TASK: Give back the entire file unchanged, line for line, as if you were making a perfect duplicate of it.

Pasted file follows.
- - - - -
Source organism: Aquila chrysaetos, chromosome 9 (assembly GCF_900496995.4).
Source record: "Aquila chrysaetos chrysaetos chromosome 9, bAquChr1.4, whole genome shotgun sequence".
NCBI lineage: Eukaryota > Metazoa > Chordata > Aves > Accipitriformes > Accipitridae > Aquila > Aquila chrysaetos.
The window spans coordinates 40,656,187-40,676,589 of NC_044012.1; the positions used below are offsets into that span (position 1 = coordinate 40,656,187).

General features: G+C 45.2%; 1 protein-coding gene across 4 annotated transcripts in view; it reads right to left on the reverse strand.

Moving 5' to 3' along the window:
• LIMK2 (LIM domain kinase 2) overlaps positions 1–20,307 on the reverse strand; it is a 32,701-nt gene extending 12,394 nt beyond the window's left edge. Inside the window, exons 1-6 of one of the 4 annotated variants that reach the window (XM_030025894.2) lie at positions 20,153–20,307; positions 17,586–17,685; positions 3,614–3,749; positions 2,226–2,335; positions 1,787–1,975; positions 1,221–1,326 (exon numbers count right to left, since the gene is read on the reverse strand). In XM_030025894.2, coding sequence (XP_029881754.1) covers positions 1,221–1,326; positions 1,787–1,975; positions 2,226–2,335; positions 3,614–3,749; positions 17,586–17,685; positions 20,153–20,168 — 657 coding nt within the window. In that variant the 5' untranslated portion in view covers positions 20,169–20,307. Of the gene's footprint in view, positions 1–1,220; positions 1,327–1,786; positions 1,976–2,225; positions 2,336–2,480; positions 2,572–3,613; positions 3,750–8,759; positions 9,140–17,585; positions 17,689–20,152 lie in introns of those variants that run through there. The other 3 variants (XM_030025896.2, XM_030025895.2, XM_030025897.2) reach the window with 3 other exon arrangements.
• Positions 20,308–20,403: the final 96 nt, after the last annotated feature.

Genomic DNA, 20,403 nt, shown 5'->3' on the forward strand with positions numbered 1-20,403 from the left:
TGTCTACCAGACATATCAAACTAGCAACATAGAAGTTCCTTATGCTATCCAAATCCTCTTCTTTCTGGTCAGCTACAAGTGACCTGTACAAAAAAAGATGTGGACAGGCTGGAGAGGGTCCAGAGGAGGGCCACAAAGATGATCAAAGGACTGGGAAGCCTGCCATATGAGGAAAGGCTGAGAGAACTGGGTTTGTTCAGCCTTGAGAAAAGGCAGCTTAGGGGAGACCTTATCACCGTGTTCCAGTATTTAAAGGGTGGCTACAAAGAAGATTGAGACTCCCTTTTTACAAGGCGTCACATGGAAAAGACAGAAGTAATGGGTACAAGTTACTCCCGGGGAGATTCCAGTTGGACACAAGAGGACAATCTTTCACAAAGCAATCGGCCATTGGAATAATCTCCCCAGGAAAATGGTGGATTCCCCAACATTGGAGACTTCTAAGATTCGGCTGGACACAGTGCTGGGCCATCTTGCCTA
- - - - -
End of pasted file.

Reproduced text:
Source organism: Aquila chrysaetos, chromosome 9 (assembly GCF_900496995.4).
Source record: "Aquila chrysaetos chrysaetos chromosome 9, bAquChr1.4, whole genome shotgun sequence".
NCBI lineage: Eukaryota > Metazoa > Chordata > Aves > Accipitriformes > Accipitridae > Aquila > Aquila chrysaetos.
The window spans coordinates 40,656,187-40,676,589 of NC_044012.1; the positions used below are offsets into that span (position 1 = coordinate 40,656,187).

General features: G+C 45.2%; 1 protein-coding gene across 4 annotated transcripts in view; it reads right to left on the reverse strand.

Moving 5' to 3' along the window:
• LIMK2 (LIM domain kinase 2) overlaps positions 1–20,307 on the reverse strand; it is a 32,701-nt gene extending 12,394 nt beyond the window's left edge. Inside the window, exons 1-6 of one of the 4 annotated variants that reach the window (XM_030025894.2) lie at positions 20,153–20,307; positions 17,586–17,685; positions 3,614–3,749; positions 2,226–2,335; positions 1,787–1,975; positions 1,221–1,326 (exon numbers count right to left, since the gene is read on the reverse strand). In XM_030025894.2, coding sequence (XP_029881754.1) covers positions 1,221–1,326; positions 1,787–1,975; positions 2,226–2,335; positions 3,614–3,749; positions 17,586–17,685; positions 20,153–20,168 — 657 coding nt within the window. In that variant the 5' untranslated portion in view covers positions 20,169–20,307. Of the gene's footprint in view, positions 1–1,220; positions 1,327–1,786; positions 1,976–2,225; positions 2,336–2,480; positions 2,572–3,613; positions 3,750–8,759; positions 9,140–17,585; positions 17,689–20,152 lie in introns of those variants that run through there. The other 3 variants (XM_030025896.2, XM_030025895.2, XM_030025897.2) reach the window with 3 other exon arrangements.
• Positions 20,308–20,403: the final 96 nt, after the last annotated feature.

Genomic DNA, 20,403 nt, shown 5'->3' on the forward strand with positions numbered 1-20,403 from the left:
TGTCTACCAGACATATCAAACTAGCAACATAGAAGTTCCTTATGCTATCCAAATCCTCTTCTTTCTGGTCAGCTACAAGTGACCTGTACAAAAAAAGATGTGGACAGGCTGGAGAGGGTCCAGAGGAGGGCCACAAAGATGATCAAAGGACTGGGAAGCCTGCCATATGAGGAAAGGCTGAGAGAACTGGGTTTGTTCAGCCTTGAGAAAAGGCAGCTTAGGGGAGACCTTATCACCGTGTTCCAGTATTTAAAGGGTGGCTACAAAGAAGATTGAGACTCCCTTTTTACAAGGCGTCACATGGAAAAGACAGAAGTAATGGGTACAAGTTACTCCCGGGGAGATTCCAGTTGGACACAAGAGGACAATCTTTCACAAAGCAATCGGCCATTGGAATAATCTCCCCAGGAAAATGGTGGATTCCCCAACATTGGAGACTTCTAAGATTCGGCTGGACACAGTGCTGGGCCATCTTGCCTA